Unlike isolation, which is required for those who test positive for COVID-19, quarantine applies to those who are classified as “close contacts” of someone diagnosed with the disease. This means they were within 6 feet of an infected person for a combined 15 minutes or more over a 24-hour period, starting from 2 days before the patient developed symptoms.

Anyone who cared for someone with COVID-19 in their home, had direct physical contact, shared cups or utensils or were coughed or sneezed on by an infected person are also considered close contacts.

The CDC’s virus incident manager, Henry Walke, MD, noted these “two acceptable alternatives” will hopefully encourage more Americans to comply with the guidelines as newly confirmed cases continue to surge in many parts of the country.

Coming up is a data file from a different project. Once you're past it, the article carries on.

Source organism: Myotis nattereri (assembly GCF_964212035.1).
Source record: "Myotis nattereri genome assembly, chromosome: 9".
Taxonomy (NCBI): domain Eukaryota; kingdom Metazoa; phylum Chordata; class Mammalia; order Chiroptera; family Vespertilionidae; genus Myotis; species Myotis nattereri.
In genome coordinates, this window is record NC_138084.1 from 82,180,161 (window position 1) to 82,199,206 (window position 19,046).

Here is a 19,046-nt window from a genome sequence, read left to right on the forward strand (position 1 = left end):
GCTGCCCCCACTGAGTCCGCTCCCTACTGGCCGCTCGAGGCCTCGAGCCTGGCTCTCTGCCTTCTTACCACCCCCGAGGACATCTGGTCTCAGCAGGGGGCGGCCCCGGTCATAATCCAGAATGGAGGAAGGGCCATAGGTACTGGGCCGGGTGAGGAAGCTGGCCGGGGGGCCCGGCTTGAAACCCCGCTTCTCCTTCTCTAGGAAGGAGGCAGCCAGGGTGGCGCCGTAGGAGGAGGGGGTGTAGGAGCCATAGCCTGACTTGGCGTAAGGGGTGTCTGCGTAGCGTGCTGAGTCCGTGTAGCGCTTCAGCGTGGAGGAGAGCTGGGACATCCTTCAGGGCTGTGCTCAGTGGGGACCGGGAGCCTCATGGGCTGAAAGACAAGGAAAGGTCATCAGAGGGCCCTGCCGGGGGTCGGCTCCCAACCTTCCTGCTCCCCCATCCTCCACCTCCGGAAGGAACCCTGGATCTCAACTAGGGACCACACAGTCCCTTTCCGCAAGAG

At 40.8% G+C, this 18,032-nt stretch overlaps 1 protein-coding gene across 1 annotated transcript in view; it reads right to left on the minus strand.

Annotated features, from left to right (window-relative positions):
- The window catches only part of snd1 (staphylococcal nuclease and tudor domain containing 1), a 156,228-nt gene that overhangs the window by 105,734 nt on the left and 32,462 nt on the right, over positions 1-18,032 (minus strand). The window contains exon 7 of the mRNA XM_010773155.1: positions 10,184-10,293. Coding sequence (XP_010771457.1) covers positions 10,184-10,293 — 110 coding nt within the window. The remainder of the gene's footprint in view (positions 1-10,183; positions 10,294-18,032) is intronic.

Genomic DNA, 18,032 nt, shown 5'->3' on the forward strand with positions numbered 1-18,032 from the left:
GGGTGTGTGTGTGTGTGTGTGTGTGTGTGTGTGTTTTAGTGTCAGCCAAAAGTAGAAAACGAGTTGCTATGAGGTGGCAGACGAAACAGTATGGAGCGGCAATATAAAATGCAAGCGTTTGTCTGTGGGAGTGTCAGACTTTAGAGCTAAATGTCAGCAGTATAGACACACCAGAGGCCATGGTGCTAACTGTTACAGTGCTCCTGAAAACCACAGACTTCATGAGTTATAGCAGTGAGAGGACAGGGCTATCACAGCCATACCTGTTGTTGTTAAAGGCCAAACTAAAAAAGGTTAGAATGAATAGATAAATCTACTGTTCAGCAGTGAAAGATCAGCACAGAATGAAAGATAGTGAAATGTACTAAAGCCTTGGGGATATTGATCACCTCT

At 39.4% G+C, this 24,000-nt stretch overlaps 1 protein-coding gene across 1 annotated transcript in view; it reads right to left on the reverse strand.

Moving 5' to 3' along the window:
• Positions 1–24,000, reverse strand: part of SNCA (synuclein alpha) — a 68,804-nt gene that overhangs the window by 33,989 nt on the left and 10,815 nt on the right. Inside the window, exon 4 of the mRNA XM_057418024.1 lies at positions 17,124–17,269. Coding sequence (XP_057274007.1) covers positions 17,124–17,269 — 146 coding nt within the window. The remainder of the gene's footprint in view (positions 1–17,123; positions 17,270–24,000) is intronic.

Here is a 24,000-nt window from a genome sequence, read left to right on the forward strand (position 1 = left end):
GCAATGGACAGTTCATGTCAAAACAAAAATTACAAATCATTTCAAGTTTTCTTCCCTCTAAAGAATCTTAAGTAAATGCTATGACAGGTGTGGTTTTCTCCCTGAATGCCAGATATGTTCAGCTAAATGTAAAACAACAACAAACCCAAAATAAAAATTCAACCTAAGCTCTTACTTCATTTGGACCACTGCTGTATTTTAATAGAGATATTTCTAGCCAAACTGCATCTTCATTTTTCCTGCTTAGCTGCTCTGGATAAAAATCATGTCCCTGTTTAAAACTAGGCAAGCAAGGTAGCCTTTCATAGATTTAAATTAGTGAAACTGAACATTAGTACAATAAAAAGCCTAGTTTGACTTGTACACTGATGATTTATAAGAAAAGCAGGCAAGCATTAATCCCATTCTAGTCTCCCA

"We continue to refine our guidance to prevent transmission and protect Americans," Dr. Walke said. "Reducing the length of quarantine may make it easier for people to follow critical public health action by reducing the economic hardship associated with a longer period, especially if they cannot work during that time."

Even if quarantine for exposure to COVID-19 ends after 7 or 10 days, people should monitor their symptoms for 14 days, the CDC noted.

While many health experts agree the possible benefits of the revised guidelines outweigh the drawbacks, risks do remain.